Noah Bonn/Activist Post
In my last article, I identified what I see as the 5 most blatantly corrupt industries on the planet, and offered solutions to the disharmony they create.
In the words of Johann Wolfgang van Goethe, however, “there are none more hopelessly enslaved than those who falsely believe they are free.“
In most circles it has become well accepted that Banking and Energy are profoundly corrupt industries, but they are seen by many as isolated infections in an otherwise forthright world economy.
The purpose of this article is to address that assumption – to outline 5 of the most glorified, revered industries in the world, and display how they frequently are, in fact, just as corrupt as the Monsantos and Exxon Mobils of the world.
1. Values Investing – Most people assume that the credit crisis we’ve been facing for the last 4 years is entirely the result of foul play by the big banks and Wall Street. While they are, of course, the ones who triggered the ‘recession,’ they were far from the only ones who enabled it. Let’s consider a couple data points:
Take a moment to process that ratio; there is 5.9 times as much debt as there is money in the US economy. No amount of clever budget rearrangement, therefore, can compensate for the fact that there is not enough money to pay off all that debt.
When an individual has a net worth of less than zero, their options are either a) work like a slave, or b) declare bankruptcy. This is the reality of our economic system – we are slaves to it. Thanks to movies like Zeitgeist: Addendum, many people have come to realize the fraudulent nature of the US dollar (aka Federal Reserve Note). Incorrectly, however, most assume that it is entirely the result of fiat mechanics and fractional reserve banking.
While those are, far and away, the greatest determining factors, it is important to understand that they are not the only ones. The very concept of interest-based lending creates the same inherent schism. This includes credit unions, venture capital, and even lending your friend five bucks with interest.
Consider this: when you loan your friend five dollars, the money supply of our economy does not change. It remains exactly the same. The Total Debt, however, increases by the amount of interest being charged on that loan. Any form of interest-based lending, therefore, widens the differential between M2 and Total Debt. This makes us (as a collective) more enslaved to our economic system, and more vulnerable to engineered credit crises such as we’ve recently experienced.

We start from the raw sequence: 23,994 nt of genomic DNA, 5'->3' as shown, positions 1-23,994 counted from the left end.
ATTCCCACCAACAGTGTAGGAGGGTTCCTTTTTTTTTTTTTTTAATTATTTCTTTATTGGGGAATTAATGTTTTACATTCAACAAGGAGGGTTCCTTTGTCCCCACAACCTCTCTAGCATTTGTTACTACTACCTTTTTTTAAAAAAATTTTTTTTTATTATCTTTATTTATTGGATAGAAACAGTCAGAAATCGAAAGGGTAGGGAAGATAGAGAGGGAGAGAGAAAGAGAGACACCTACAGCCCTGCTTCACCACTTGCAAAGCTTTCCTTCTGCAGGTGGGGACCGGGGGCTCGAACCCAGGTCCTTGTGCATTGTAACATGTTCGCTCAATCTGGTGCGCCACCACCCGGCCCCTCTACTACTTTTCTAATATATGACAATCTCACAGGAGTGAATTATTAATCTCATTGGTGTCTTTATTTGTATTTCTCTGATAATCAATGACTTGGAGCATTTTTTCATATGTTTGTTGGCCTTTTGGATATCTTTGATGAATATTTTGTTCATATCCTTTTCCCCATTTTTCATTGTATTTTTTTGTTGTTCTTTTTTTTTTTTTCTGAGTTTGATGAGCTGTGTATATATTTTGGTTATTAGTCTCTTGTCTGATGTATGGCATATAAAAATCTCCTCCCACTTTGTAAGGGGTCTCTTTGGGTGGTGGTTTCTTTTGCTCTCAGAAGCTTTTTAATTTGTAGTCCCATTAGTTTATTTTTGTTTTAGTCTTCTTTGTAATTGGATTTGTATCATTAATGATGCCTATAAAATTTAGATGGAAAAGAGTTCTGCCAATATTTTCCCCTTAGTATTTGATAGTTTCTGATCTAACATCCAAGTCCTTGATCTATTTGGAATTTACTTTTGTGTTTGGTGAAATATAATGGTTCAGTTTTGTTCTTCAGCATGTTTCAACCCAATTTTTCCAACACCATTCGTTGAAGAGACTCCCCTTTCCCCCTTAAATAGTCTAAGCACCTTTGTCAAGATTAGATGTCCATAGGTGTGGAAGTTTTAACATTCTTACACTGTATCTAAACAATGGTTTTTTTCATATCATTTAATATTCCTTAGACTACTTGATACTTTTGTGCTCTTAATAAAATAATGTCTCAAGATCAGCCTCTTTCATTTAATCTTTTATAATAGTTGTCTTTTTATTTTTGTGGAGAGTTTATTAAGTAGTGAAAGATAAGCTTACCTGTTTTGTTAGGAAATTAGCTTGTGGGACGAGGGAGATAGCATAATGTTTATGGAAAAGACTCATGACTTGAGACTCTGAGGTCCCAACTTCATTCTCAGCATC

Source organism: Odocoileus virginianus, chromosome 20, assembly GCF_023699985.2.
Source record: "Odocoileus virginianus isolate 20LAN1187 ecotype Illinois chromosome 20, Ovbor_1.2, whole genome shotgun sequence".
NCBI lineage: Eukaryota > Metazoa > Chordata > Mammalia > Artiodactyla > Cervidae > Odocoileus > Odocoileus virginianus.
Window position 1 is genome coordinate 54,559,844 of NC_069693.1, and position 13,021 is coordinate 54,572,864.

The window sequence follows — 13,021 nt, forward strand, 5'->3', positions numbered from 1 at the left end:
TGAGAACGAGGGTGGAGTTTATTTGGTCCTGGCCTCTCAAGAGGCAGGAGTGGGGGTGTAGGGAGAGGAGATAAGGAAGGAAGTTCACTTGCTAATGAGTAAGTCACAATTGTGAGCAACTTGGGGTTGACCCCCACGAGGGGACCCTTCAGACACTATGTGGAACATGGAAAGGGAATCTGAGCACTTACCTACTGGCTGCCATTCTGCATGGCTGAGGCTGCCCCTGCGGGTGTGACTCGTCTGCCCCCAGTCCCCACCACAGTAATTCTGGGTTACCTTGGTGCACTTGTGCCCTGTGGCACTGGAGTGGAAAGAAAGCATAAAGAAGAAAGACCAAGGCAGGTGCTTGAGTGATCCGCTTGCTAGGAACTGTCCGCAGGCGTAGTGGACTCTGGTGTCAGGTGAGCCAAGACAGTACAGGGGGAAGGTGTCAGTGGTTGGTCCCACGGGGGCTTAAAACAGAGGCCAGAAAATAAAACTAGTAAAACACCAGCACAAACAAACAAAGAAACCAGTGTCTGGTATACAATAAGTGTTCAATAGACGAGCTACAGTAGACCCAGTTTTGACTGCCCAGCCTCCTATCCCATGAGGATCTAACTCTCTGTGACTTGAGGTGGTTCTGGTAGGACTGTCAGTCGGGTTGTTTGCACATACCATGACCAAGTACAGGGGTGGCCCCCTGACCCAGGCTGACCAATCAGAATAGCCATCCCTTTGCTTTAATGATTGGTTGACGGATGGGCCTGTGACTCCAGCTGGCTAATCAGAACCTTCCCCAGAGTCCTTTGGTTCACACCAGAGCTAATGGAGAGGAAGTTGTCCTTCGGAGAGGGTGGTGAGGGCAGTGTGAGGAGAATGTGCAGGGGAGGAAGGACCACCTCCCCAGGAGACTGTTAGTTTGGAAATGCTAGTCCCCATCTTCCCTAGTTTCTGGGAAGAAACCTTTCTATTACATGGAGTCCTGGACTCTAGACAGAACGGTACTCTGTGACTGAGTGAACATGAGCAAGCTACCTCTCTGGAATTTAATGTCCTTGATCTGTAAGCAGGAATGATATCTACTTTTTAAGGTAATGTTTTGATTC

The Solution: invest in getting off the grid. Because money only comes into circulation through interest-based loans, there is no way for us all to become rich together and beat this game. It literally has nothing to do with how hard we collectively work. The only way to overcome “money” is to make it obsolete. Invest in things like growing your own food at home, installing solar panels – things that empower you to survive without the monetary system.
Today, the few can manipulate the masses because we are dependent upon their system for our survival (no money no food, right?). So use what money you have today to make yourself (and eventually others as well) independent from the globalist system. When you have all the food and energy you need in your own back yard, you will not be manipulable.
That is real activism. That is what’s worth investing in.
2. Software- Companies like Apple, Google, and Microsoft are often held up as noble examples of progress through capitalism. Rarely, however, are they recognized as organizations whose model for business further compounds our dependency upon a fraudulent monetary system.
Let me explain: It is estimated that Microsoft, Apple, and Google operating systems account for over 96% of Internet usage . Products released by these companies are written with proprietary coding, meaning that the only people who actually have access to the script for this software are people who work for that company. Anyone who freely disseminates that information would be violating intellectual copyright agreements. For the average user, this means that the only way to participate in that area of technological progress is by further involving themselves in a Ponzi-economy. But is that really how it has to be?
The Solution: open-source software. Juxtaposed with proprietary coding, open-source software is just that – software which allows anyone and everyone to access, play with, and improve upon the scripts for that product. In other words, it allows technology to progress, whether money is involved or not.
As an interesting side-note, it is commonly asserted by defenders of our economic model that without monetary incentive, there would be no forward progress in technology. The study of computer software indicates strongly otherwise. In the case of operating systems, Linux has evolved for generations with no big companies involved, simply because people enjoy playing with and improving upon scripts. Microsoft and Apple, on the other hand, have actually had to encrypt their codes to be top-secret, and use the threat of legal persecution to keep the general public from improving upon their software free of charge. Is it possible that modern economists are missing something about what inspires human behavior?
Open Source alternatives include Ubuntu (Linux) as an operating system, Mozilla Firefox as a web browser, LibreOffice for document processing (compatible with Microsoft Office), WordPress for websites and blogging, and many others for almost every application you could think of. They are almost all free to download, and, in my experience, are just as good as the big company’s products. They weigh lighter on your computer’s processing power, as well as on your soul. Try them out and see what you think.